A few months ago I was chatting with my Grandmother, whom I affectionately call Gma. If you don’t know my Gma, she’s a feisty, independent lady with a quick wit, great taste in books, and a fondness for Culver’s fish sandwiches. The daughter of Polish immigrants, she became a single mom in the 1960’s, raising her two daughters while teaching English in Detroit Public Schools. Throughout her life she has fought for justice and equality, from pushing back against gerrymandering to teaching refugees sewing skills. She knows the things that matter to her, and she lives her life accordingly.
So back to our conversation. We were talking on the phone, because sadly I’ve been unable to see her except from outside her window since the COVID pandemic began. In the middle of our catchup about Rosie’s newest words or what new style of mask she’s trying out — she’s sewn many hundreds of masks for her fellow assisted living residents and staff — she abruptly asked me this question:
What do you believe, and what will you do with that?
The question caught me off guard, and I didn’t have much of an answer at that moment. I stumbled through something about how I’m trying to balance being a mom and doing my job, and that I want to have more intentional conversations about racism with my family and friends in light of current events.
We quickly wrapped up the conversation, but after hanging up I remained stuck in my seat, struck with the depth of her question and my lack of an answer. In the weeks since that phone call, I’ve found myself coming back to it again and again.
I think in this particular political and historical moment, I see a lot of what my friends, family, and total strangers believe. I see it on social media, on the news, on billboards and front lawns and on hats. But what I don’t see a lot is what they will do with that belief.
We all are shouting from the top of our lungs about what we care about. I love refugees! I hate abortion! I want medical freedom! I want a better education for less money! I want to keep my guns! But I’m not seeing what people are doing to live out these desires, to make these changes happen, to act on their beliefs. I’m not even seeing it in myself. Yes, we can vote in a way that makes sense according to what we believe. But then what?
So what will you do?
I want to challenge you, as I am challenging myself, to do something about what you believe.
First, make a list of three things you have recently discussed/posted about online/argued over with someone. Take a hard look at that list, and then for each of those three things, brainstorm two ways you could take actual physical action on the belief you hold about that thing. An example, by me:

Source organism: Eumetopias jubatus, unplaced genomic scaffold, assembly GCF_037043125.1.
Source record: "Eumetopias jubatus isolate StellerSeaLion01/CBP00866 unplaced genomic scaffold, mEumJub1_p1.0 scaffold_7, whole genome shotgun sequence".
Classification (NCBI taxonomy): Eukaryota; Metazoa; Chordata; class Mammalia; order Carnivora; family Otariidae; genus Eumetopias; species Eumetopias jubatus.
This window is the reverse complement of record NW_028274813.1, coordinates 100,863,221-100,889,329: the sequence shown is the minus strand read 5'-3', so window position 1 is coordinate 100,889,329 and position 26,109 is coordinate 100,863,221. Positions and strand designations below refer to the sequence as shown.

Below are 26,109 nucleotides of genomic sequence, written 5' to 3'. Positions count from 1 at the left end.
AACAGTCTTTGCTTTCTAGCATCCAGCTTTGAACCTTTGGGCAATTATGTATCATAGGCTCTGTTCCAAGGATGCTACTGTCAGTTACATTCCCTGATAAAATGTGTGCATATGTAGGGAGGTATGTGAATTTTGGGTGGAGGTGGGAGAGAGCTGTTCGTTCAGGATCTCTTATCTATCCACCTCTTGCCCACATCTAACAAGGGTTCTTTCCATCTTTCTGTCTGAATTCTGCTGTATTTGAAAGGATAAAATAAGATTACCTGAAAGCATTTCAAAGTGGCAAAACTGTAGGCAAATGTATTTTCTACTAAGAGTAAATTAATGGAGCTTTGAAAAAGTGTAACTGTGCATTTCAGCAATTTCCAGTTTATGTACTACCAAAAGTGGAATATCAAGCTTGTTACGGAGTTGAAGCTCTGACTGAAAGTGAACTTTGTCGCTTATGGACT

I care about refugees finding a warm welcome, safety and success in their new American homes. As of last week, the refugee resettlement program in the U.S. has been limited to 15,000 people for 2021 — a historic low.
BUT there are still refugees in the Lansing area who have resettled here in recent years. I can do the following to act on my belief that refugees should be welcomed to this country:
1. Frequent a refugee-owned business. Naing Myanmar Family Restaurant is a favorite of mine in Lansing and they’re currently open for takeout.
This is easy.
2. Reach back out to my friends at St. Vincent Catholic Charities, who resettle refugees in Lansing, and see if they currently need any help. I volunteered with them for a number of years, but it’s time to get back into it.
This holds more risk, because I’m already overwhelmed with work and parenting and life. What if they ask for a portion of my already limited time? But if really believe in this, I need to take action.
See? That wasn’t so hard. After you make your list of three things and two corresponding actions for each, I challenge you to share your list with one person — as I am sharing it with you. That way you have someone to hold you accountable to follow through. If you need someone to share your list with, please share it with me!
It doesn’t matter to me what your belief is, or how it may differ from mine. What I want is for each of us to think more creatively about how our beliefs matter, and what our actions say about what we believe. If we all took responsibility in a local, tangible way, I think we would find so much more satisfaction than in endless Facebook comment battles or snide comments behind each others backs.
My Gma in her 80s says at the end of that same phone call that she’s moving slowly from nerve pain and getting little accomplished on any given day. But she’s still spending her time sewing masks and giving them away — taking something she believes in, and doing something about it. What’s my excuse? What’s yours?